In the age of Islamic State, the reality for Western nations is that securing the stability of Middle East regimes matters less, and the West’s own national security matters more. Today, Western support for Middle East governments can be conditioned – in reality and not just rhetoric – on the degree to which their actions align with Western values and interests.
Critically, however, what will distinguish the solutions of centrist politicians like Clinton from the slogans of fringe leaders like GOP front-runner Donald Trump is a recognition that within each of these Middle Eastern countries are genuinely innovative forces of reform. Today, Western governments often encourage these forces of modernity with words, but still support the region’s reactionary governments with weapons and funds.
The new conditionality would turn this decades-long approach on its head. If Middle East regimes embrace their own vibrant agents of reform among the young and often women activists and leaders – rather than imprison, torture or delegitimise them – they can continue to rely on Western political, security and economic support. If not, they can look elsewhere for allies.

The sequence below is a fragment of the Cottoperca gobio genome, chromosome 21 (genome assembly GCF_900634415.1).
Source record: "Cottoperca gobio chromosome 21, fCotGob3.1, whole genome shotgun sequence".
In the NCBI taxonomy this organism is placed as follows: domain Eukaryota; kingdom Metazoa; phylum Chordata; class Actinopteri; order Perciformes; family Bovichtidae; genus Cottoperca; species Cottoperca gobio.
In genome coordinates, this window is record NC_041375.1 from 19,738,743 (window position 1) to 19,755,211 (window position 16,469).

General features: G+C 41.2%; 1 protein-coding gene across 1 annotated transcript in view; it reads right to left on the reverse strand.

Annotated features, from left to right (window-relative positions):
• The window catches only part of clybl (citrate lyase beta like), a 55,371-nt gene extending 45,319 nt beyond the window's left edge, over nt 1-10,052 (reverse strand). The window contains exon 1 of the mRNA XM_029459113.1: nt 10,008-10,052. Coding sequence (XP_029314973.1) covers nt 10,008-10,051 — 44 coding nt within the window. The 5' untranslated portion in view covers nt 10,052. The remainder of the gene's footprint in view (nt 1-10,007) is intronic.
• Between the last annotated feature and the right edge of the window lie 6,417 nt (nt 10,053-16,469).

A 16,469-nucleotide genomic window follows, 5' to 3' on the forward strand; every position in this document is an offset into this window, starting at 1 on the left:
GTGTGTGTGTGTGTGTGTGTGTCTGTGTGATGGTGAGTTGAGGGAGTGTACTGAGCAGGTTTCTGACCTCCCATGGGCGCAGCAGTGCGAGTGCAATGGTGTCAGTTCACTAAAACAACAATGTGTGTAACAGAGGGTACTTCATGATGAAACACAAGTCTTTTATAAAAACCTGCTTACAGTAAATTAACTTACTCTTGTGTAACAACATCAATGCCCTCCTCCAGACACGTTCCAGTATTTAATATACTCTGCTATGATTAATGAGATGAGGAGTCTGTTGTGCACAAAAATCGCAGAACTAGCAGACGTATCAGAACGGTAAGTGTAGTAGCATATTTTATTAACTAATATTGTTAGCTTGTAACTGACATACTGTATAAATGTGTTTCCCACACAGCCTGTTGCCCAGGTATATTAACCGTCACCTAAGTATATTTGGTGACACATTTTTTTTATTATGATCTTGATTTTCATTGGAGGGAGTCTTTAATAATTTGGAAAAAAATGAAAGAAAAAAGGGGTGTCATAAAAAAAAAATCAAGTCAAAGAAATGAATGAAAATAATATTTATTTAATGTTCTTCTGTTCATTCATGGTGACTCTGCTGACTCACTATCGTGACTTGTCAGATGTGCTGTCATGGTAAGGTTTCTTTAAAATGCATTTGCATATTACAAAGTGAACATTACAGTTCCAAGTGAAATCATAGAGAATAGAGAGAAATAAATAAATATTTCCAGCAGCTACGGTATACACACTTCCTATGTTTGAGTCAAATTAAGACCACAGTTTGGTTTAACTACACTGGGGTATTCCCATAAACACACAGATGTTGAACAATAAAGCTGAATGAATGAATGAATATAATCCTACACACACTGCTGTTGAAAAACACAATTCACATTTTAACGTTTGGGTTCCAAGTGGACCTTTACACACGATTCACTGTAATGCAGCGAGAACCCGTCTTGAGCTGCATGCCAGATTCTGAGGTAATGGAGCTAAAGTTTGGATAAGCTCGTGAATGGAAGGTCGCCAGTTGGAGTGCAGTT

Aligning values and interests in foreign policy will, however, only address half the hypocrisy undermining traditional politics in the West today. In domestic policy, too, a dangerous gap has opened up between the values underlying Western modernity and their violation among certain marginalised immigrant communities.
Within European and US societies, the rising tide of intolerance toward refugees and migrants betrays fundamental Western values. However, another equally dangerous betrayal of values is the indulgence of reactionary, occasionally extremist, practices of religious intolerance within many immigrant communities.